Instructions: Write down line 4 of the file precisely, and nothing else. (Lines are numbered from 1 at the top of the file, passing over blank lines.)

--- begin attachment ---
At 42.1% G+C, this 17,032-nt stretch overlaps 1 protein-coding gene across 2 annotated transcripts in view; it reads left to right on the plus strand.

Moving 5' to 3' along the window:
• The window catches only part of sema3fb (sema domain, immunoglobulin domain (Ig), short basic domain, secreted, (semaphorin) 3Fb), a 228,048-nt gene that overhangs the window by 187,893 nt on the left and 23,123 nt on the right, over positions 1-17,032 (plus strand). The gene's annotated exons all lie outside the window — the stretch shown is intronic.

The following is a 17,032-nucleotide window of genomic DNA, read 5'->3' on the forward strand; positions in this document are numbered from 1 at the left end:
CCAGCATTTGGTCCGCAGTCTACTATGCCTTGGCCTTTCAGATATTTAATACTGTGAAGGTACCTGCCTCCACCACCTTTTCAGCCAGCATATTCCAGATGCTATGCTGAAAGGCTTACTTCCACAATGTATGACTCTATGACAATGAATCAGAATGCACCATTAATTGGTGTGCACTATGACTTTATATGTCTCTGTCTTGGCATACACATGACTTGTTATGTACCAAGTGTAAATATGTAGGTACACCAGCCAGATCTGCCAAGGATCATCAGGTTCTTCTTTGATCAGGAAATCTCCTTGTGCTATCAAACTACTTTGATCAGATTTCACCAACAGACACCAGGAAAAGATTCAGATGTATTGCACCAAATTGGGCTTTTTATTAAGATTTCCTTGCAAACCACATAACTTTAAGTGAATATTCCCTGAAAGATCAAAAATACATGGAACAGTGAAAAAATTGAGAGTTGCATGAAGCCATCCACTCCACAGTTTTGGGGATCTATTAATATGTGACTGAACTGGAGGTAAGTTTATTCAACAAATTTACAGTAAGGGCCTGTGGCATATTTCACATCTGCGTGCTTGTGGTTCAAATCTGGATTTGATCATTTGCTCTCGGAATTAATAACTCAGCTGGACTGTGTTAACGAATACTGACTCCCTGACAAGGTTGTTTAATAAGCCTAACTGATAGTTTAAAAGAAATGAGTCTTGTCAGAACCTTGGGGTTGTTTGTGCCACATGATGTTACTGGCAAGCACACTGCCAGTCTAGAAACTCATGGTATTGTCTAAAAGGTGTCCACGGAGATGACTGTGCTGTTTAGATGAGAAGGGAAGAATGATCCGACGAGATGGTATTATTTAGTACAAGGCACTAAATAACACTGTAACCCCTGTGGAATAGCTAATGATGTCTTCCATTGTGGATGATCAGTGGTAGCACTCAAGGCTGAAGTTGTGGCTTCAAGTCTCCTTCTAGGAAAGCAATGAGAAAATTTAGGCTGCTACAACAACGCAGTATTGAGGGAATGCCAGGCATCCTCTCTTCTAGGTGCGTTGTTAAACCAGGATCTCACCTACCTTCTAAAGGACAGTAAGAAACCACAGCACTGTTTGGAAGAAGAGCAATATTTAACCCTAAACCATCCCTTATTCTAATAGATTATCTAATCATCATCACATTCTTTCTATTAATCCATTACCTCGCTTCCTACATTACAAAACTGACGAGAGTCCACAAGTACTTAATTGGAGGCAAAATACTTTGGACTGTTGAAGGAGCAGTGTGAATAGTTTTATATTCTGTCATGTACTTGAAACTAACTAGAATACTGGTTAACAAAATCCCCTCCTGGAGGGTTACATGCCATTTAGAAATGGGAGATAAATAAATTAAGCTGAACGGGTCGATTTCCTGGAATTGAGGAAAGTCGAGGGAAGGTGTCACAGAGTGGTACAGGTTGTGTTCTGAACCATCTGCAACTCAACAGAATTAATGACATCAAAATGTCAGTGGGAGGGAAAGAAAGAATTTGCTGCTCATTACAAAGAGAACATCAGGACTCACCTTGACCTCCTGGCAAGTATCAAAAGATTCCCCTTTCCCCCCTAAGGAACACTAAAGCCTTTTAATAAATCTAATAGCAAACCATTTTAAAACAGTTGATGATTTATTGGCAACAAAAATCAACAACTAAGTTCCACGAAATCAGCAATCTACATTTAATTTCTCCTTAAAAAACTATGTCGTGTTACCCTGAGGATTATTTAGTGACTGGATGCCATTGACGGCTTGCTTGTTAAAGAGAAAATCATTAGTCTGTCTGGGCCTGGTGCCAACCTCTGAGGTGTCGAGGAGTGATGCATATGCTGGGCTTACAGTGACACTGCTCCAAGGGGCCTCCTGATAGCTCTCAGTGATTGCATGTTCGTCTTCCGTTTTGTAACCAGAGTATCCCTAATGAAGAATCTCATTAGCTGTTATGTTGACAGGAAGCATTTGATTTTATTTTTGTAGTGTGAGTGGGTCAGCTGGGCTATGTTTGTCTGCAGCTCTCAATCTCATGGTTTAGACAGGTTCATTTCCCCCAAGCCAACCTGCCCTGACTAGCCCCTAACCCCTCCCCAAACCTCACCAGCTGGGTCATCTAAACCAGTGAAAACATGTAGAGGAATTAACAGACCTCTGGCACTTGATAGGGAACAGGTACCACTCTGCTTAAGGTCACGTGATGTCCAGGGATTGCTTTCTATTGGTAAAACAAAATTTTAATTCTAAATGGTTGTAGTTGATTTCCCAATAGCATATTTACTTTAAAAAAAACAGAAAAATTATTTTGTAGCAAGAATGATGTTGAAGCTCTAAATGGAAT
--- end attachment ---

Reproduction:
The following is a 17,032-nucleotide window of genomic DNA, read 5'->3' on the forward strand; positions in this document are numbered from 1 at the left end: